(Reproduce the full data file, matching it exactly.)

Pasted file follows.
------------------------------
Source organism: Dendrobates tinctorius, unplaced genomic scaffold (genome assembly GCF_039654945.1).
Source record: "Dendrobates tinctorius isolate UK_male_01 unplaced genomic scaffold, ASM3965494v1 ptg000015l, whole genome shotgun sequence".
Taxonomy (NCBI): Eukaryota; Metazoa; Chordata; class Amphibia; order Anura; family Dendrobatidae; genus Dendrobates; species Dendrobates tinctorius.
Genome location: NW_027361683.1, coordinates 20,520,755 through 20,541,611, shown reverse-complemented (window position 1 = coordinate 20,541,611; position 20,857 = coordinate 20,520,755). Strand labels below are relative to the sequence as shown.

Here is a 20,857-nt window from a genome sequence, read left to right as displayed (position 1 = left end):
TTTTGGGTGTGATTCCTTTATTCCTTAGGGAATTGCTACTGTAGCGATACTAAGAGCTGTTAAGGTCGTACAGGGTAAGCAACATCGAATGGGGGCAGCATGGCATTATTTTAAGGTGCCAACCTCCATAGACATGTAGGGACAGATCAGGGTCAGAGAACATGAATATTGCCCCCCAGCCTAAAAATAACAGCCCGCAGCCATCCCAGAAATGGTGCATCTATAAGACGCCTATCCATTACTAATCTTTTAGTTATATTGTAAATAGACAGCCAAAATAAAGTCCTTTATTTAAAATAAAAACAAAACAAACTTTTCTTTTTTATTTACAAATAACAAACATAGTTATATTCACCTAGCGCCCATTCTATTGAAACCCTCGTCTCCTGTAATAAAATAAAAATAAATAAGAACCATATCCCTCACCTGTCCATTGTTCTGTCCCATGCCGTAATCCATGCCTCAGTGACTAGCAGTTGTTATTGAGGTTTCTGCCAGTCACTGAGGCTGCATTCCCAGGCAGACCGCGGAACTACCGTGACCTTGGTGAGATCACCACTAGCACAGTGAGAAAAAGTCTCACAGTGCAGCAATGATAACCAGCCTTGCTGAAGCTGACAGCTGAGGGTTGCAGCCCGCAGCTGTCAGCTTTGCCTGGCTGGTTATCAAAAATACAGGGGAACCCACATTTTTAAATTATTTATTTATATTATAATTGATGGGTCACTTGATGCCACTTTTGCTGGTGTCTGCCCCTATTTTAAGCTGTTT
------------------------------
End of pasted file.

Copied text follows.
Source organism: Dendrobates tinctorius, unplaced genomic scaffold (genome assembly GCF_039654945.1).
Source record: "Dendrobates tinctorius isolate UK_male_01 unplaced genomic scaffold, ASM3965494v1 ptg000015l, whole genome shotgun sequence".
Taxonomy (NCBI): Eukaryota; Metazoa; Chordata; class Amphibia; order Anura; family Dendrobatidae; genus Dendrobates; species Dendrobates tinctorius.
Genome location: NW_027361683.1, coordinates 20,520,755 through 20,541,611, shown reverse-complemented (window position 1 = coordinate 20,541,611; position 20,857 = coordinate 20,520,755). Strand labels below are relative to the sequence as shown.

Here is a 20,857-nt window from a genome sequence, read left to right as displayed (position 1 = left end):
TTTTGGGTGTGATTCCTTTATTCCTTAGGGAATTGCTACTGTAGCGATACTAAGAGCTGTTAAGGTCGTACAGGGTAAGCAACATCGAATGGGGGCAGCATGGCATTATTTTAAGGTGCCAACCTCCATAGACATGTAGGGACAGATCAGGGTCAGAGAACATGAATATTGCCCCCCAGCCTAAAAATAACAGCCCGCAGCCATCCCAGAAATGGTGCATCTATAAGACGCCTATCCATTACTAATCTTTTAGTTATATTGTAAATAGACAGCCAAAATAAAGTCCTTTATTTAAAATAAAAACAAAACAAACTTTTCTTTTTTATTTACAAATAACAAACATAGTTATATTCACCTAGCGCCCATTCTATTGAAACCCTCGTCTCCTGTAATAAAATAAAAATAAATAAGAACCATATCCCTCACCTGTCCATTGTTCTGTCCCATGCCGTAATCCATGCCTCAGTGACTAGCAGTTGTTATTGAGGTTTCTGCCAGTCACTGAGGCTGCATTCCCAGGCAGACCGCGGAACTACCGTGACCTTGGTGAGATCACCACTAGCACAGTGAGAAAAAGTCTCACAGTGCAGCAATGATAACCAGCCTTGCTGAAGCTGACAGCTGAGGGTTGCAGCCCGCAGCTGTCAGCTTTGCCTGGCTGGTTATCAAAAATACAGGGGAACCCACATTTTTAAATTATTTATTTATATTATAATTGATGGGTCACTTGATGCCACTTTTGCTGGTGTCTGCCCCTATTTTAAGCTGTTT